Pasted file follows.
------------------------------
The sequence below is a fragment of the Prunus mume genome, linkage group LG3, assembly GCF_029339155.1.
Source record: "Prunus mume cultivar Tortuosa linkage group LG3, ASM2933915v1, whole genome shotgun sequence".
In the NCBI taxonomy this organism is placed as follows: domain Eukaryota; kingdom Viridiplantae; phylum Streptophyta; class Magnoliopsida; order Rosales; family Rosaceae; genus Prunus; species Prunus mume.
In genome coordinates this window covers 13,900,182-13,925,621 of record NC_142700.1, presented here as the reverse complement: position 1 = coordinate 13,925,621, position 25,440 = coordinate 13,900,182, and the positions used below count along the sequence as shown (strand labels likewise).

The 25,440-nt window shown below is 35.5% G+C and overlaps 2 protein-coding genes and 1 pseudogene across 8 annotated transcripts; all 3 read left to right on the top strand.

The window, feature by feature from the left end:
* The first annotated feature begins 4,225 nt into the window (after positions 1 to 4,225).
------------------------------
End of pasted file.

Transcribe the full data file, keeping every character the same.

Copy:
The sequence below is a fragment of the Prunus mume genome, linkage group LG3, assembly GCF_029339155.1.
Source record: "Prunus mume cultivar Tortuosa linkage group LG3, ASM2933915v1, whole genome shotgun sequence".
In the NCBI taxonomy this organism is placed as follows: domain Eukaryota; kingdom Viridiplantae; phylum Streptophyta; class Magnoliopsida; order Rosales; family Rosaceae; genus Prunus; species Prunus mume.
In genome coordinates this window covers 13,900,182-13,925,621 of record NC_142700.1, presented here as the reverse complement: position 1 = coordinate 13,925,621, position 25,440 = coordinate 13,900,182, and the positions used below count along the sequence as shown (strand labels likewise).

The 25,440-nt window shown below is 35.5% G+C and overlaps 2 protein-coding genes and 1 pseudogene across 8 annotated transcripts; all 3 read left to right on the top strand.

The window, feature by feature from the left end:
* The first annotated feature begins 4,225 nt into the window (after positions 1 to 4,225).